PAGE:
What is Agile?
“Let’s take an agile approach to this project”
Agile has been a buzz word in project management for years. Often misunderstood with simply taking a flexible approach to planning, the term has lost some of its meaning.
The term Agile is confused by people defining what is or isn’t Agile. These definitions often focus on a specific tool or common element associated with Agile, which can distort our understanding of the original goals.
Let’s take a step back and explore Agile’s basics.
What is Agile?
Although we see Agile across a variety of industries, it was first and foremost a re-imagining of how software was developed.
During the late 1990s, PC computing became prominent within enterprise. With technological advances came an increased demand for advanced business software solutions.
This meant that the average time to develop and ship business solutions was reduced significantly to about 3 years. However, the rapid evolution of technology and business needs presented a challenge. Developers encountered ‘application delivery lag’ as within those 3 years, requirements systems and sometimes entire businesses were likely to change.
This lead to many projects being abandoned and cancelled halfway through production. It also resulted in stakeholders being disappointed with the final product because their business needs have changed, even if the project delivered its original objectives.
Fidelity to early decisions in a project became a source of major frustration and a blocker for project success.
This prompted a move away from more traditional methodologies such as ‘Waterfall’ where project tasks could not be started until its predecessor was complete.
Progression of Agile
Since its early days at the turn of the millennium, we have witnessed an evolution of Agile. Its philosophies have grown outside of software development and into construction, marketing, and education among other practices, but its principles still ring true.
The beauty (and some would say the shortcomings) of Agile is that its values are broad enough to be interpreted in many different ways.
- Teams should understand the end goal
- Teams understand the value to the organization/client.
- Teams know how it will be achieved.
- Project scope can be included but is not rigidly adhered to as change and adaptation are at the heart of Agile.
By interpreting these values for your team process, you can easily enhance your productivity and deliver outstanding, valuable work for your stakeholders.
“In our organization, we strictly adhere to the Agile framework.”
The above statement might not sound ridiculous to some but it doesn’t make any sense.
Agile is not:
- A methodology
- A specific method of delivery
- A framework or process
Agile is a set of values and principles that are clearly laid out in the Agile Manifesto, a document borne out of frustration among software developers in the mid-1990s. The manifesto was drawn up by 17 people who took to the Wasatch Mountains in Snowbird, Utah to discuss the future of software development.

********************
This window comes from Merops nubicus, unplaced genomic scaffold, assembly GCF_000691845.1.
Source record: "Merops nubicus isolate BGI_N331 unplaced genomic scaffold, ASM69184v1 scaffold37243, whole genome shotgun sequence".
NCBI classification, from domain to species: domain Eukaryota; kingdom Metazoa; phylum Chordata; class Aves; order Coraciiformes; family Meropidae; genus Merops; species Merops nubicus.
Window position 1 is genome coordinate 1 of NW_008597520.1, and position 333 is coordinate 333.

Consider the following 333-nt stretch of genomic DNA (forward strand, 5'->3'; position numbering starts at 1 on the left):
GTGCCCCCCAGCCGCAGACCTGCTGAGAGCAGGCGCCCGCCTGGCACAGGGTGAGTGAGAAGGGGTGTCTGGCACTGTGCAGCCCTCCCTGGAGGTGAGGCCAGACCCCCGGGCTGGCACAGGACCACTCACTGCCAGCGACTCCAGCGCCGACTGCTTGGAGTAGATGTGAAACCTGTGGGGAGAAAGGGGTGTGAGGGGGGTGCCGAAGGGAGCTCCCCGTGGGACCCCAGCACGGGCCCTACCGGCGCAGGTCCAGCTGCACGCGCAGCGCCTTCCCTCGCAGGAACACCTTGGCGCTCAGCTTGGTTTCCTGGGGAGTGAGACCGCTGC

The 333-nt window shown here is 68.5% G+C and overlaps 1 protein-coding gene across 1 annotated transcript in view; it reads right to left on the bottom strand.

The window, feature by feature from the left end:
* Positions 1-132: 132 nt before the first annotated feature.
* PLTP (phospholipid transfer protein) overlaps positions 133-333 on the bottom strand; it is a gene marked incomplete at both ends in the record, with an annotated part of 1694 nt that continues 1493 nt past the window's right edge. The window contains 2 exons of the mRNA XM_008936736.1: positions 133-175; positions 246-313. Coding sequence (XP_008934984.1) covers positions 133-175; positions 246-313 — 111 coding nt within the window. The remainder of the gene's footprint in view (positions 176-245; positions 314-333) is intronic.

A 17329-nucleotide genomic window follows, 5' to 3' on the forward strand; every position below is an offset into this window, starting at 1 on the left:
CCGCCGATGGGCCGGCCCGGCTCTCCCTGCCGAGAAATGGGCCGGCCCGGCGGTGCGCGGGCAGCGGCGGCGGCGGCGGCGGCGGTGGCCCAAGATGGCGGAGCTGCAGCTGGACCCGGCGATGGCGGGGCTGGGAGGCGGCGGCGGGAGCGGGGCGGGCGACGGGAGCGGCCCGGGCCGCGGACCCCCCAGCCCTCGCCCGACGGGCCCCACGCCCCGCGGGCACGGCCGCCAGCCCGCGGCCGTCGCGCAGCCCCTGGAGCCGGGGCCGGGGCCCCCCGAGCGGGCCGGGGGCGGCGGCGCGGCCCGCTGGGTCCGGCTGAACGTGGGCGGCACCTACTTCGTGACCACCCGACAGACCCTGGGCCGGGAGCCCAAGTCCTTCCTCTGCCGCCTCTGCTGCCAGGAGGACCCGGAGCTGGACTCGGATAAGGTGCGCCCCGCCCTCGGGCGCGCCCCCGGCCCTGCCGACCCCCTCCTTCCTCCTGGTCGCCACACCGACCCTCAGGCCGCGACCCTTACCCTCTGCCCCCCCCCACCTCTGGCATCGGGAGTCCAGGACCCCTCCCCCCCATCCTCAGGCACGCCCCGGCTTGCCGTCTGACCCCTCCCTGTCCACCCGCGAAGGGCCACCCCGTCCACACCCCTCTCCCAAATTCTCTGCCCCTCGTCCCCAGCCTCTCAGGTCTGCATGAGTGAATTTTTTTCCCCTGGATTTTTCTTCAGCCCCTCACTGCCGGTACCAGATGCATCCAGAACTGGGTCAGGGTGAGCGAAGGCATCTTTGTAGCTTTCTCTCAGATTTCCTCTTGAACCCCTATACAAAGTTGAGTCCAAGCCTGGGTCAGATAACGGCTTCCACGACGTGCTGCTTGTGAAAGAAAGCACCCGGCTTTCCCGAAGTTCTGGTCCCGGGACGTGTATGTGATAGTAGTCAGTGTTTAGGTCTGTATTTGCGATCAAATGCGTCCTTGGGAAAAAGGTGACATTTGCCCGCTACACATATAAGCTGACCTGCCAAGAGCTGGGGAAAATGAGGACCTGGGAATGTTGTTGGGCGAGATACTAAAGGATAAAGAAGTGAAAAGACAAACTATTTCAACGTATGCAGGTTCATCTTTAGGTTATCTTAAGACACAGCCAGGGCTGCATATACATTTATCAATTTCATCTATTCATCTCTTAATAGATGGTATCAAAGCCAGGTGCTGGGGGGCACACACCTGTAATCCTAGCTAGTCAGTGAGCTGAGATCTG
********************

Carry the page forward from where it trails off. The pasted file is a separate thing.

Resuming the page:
Together they acknowledged that companies were so focused on planning and documentation that the main goal of pleasing their customers was lost.
The manifesto sought to find the common ground between multiple methodologies and at the end boiled down to 68 words.
We are uncovering better ways of developing software by doing it and helping others do it.
Through this work we have come to value:
Individuals and interactions over processes and tools
Working software over comprehensive documentation
Customer collaboration over contract negotiation
Responding to change over following a plan
That is, while there is value in the items on the right, we value the items on the left more.
Twelve principles underlie the Agile Manifesto, including:
- Customer satisfaction by rapid delivery of useful software
- Welcome changing requirements, even late in development
- Working software is delivered frequently (weeks rather than months)
- Working software is the principal measure of progress
- Sustainable development, able to maintain a constant pace
- Close, daily co-operation between business people and developers
- Face-to-face conversation is the best form of communication (co-location)
- Projects are built around motivated individuals, who should be trusted
- Continuous attention to technical excellence and good design
- Self-organizing teams
- Regular adaptation to changing circumstances
Agile breaks down your product into smaller, more manageable builds referred to as iterations or sprints and must include regular feedback from your stakeholders.
Agile does not make decisions for you but instead gives you the foundation to make better decisions by valuing the above items on the left instead of those on the right.
An example of the team making Agile decisions would be a software developer agreeing to build something for a customer. The Waterfall approach might be that all requirements need to be documented and signed off on before the work is completed. The developer takes the requirements and provides the customer with a final product after a long, single, production cycle.
The Agile response would be to ask “Should we not value customer collaboration over contract negotiation? Should the developers not be regularly in contact with the customer?”
Instead of signing off on all requirements, the developer collaborates with the customer and agree on short builds to ensure that the customer and developer are happy all the way through the process.
Agile Project Management Resources